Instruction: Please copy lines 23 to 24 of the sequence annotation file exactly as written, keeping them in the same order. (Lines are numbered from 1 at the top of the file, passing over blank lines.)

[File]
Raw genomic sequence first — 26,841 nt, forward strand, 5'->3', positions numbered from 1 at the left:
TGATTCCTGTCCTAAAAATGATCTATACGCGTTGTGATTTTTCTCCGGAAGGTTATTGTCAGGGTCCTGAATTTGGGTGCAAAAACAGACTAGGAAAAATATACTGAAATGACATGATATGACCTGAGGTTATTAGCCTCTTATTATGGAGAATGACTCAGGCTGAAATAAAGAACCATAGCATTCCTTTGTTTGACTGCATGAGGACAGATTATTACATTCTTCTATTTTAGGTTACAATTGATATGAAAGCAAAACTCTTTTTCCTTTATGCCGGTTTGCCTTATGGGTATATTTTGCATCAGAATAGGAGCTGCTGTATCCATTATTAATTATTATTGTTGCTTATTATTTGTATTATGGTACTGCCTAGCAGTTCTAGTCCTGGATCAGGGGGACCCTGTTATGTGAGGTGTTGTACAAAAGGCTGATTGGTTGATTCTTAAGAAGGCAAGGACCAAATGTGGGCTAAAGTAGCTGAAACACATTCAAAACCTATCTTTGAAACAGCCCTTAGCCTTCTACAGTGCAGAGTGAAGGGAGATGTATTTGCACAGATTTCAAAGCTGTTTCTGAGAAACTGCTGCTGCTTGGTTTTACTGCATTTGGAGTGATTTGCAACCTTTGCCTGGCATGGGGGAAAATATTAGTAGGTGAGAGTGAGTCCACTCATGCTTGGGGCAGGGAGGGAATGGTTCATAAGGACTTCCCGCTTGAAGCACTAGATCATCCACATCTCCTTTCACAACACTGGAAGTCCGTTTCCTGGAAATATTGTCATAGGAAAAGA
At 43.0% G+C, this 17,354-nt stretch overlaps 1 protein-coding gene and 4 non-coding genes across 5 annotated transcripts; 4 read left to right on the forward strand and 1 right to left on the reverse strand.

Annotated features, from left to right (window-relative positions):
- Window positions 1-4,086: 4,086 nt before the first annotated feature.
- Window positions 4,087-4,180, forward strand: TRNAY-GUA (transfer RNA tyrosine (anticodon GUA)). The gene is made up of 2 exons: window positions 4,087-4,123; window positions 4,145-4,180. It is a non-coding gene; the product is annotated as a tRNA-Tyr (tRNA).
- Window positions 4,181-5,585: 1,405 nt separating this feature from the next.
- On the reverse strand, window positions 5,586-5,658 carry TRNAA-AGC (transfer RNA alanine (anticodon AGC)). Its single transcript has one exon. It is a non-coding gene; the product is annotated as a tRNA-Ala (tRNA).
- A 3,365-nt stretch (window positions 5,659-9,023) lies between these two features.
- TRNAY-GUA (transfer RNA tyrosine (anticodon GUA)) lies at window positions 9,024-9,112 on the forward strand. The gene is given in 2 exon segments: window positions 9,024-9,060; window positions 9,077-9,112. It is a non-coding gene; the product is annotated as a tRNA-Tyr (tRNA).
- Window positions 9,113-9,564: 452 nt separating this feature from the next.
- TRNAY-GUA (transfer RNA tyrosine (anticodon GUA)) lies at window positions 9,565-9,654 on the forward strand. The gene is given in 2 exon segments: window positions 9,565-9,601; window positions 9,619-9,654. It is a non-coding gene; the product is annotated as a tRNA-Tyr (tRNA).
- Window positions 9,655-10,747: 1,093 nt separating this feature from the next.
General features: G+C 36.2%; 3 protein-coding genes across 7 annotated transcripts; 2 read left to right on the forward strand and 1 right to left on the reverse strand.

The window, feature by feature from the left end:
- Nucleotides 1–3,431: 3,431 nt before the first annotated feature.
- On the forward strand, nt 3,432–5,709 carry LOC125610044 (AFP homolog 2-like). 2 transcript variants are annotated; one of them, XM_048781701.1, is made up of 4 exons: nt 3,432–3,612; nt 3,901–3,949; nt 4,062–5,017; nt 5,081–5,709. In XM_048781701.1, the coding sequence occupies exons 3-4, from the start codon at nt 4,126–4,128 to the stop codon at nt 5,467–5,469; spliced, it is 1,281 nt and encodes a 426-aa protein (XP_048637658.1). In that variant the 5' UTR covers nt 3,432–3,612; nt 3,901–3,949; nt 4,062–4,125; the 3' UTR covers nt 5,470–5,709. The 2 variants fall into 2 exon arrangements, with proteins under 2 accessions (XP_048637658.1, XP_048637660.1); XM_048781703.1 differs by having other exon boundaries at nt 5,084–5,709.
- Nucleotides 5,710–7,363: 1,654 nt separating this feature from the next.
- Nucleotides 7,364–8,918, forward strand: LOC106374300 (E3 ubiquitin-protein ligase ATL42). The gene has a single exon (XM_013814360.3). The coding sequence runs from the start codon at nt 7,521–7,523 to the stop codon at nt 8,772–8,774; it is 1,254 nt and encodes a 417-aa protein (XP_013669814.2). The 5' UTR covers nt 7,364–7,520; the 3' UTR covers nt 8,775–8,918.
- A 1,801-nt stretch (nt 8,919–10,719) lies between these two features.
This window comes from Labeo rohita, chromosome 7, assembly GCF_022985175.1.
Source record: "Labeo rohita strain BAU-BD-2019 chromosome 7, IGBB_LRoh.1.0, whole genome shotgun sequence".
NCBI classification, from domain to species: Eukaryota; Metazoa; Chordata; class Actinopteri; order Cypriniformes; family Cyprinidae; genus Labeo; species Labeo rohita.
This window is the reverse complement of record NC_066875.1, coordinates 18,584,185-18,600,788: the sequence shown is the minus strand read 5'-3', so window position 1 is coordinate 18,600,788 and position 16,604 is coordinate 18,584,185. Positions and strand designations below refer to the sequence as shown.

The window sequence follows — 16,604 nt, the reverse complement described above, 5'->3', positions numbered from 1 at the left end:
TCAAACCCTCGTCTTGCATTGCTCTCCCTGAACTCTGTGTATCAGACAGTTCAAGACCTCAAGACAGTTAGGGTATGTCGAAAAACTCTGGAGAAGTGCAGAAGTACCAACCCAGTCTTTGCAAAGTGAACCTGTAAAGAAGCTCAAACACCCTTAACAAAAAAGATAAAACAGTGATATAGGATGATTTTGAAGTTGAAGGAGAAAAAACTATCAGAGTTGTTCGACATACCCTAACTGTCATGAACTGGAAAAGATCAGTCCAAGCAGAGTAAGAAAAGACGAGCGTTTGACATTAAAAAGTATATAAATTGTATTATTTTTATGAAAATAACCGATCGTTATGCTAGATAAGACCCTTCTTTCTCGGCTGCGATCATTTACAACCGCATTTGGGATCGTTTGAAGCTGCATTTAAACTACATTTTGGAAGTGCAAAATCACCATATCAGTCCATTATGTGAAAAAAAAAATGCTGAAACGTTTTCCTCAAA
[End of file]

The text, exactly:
NCBI classification, from domain to species: Eukaryota; Metazoa; Chordata; class Actinopteri; order Cypriniformes; family Cyprinidae; genus Labeo; species Labeo rohita.
This window is the reverse complement of record NC_066875.1, coordinates 18,584,185-18,600,788: the sequence shown is the minus strand read 5'-3', so window position 1 is coordinate 18,600,788 and position 16,604 is coordinate 18,584,185. Positions and strand designations below refer to the sequence as shown.